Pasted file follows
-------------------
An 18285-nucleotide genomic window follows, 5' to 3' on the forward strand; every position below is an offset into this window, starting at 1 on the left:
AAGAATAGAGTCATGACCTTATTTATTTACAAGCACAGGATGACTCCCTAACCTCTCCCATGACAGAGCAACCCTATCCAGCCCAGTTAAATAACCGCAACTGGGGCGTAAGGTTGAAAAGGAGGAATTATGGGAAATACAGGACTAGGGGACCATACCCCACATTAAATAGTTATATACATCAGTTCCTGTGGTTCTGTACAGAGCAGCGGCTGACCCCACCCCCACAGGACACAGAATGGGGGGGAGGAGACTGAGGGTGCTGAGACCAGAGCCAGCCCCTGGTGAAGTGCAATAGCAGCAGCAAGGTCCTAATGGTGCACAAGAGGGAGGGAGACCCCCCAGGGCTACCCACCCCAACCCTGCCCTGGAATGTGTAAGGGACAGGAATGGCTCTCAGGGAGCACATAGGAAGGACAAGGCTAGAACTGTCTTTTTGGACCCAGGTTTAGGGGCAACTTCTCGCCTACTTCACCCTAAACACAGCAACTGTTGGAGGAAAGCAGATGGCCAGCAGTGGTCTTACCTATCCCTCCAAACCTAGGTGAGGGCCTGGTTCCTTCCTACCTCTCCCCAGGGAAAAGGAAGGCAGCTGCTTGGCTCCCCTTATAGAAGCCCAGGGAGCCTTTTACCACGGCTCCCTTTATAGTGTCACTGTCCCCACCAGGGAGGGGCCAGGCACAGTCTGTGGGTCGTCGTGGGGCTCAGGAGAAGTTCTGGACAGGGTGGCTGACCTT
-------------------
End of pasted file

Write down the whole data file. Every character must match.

An 18285-nucleotide genomic window follows, 5' to 3' on the forward strand; every position below is an offset into this window, starting at 1 on the left:
AAGAATAGAGTCATGACCTTATTTATTTACAAGCACAGGATGACTCCCTAACCTCTCCCATGACAGAGCAACCCTATCCAGCCCAGTTAAATAACCGCAACTGGGGCGTAAGGTTGAAAAGGAGGAATTATGGGAAATACAGGACTAGGGGACCATACCCCACATTAAATAGTTATATACATCAGTTCCTGTGGTTCTGTACAGAGCAGCGGCTGACCCCACCCCCACAGGACACAGAATGGGGGGGAGGAGACTGAGGGTGCTGAGACCAGAGCCAGCCCCTGGTGAAGTGCAATAGCAGCAGCAAGGTCCTAATGGTGCACAAGAGGGAGGGAGACCCCCCAGGGCTACCCACCCCAACCCTGCCCTGGAATGTGTAAGGGACAGGAATGGCTCTCAGGGAGCACATAGGAAGGACAAGGCTAGAACTGTCTTTTTGGACCCAGGTTTAGGGGCAACTTCTCGCCTACTTCACCCTAAACACAGCAACTGTTGGAGGAAAGCAGATGGCCAGCAGTGGTCTTACCTATCCCTCCAAACCTAGGTGAGGGCCTGGTTCCTTCCTACCTCTCCCCAGGGAAAAGGAAGGCAGCTGCTTGGCTCCCCTTATAGAAGCCCAGGGAGCCTTTTACCACGGCTCCCTTTATAGTGTCACTGTCCCCACCAGGGAGGGGCCAGGCACAGTCTGTGGGTCGTCGTGGGGCTCAGGAGAAGTTCTGGACAGGGTGGCTGACCTT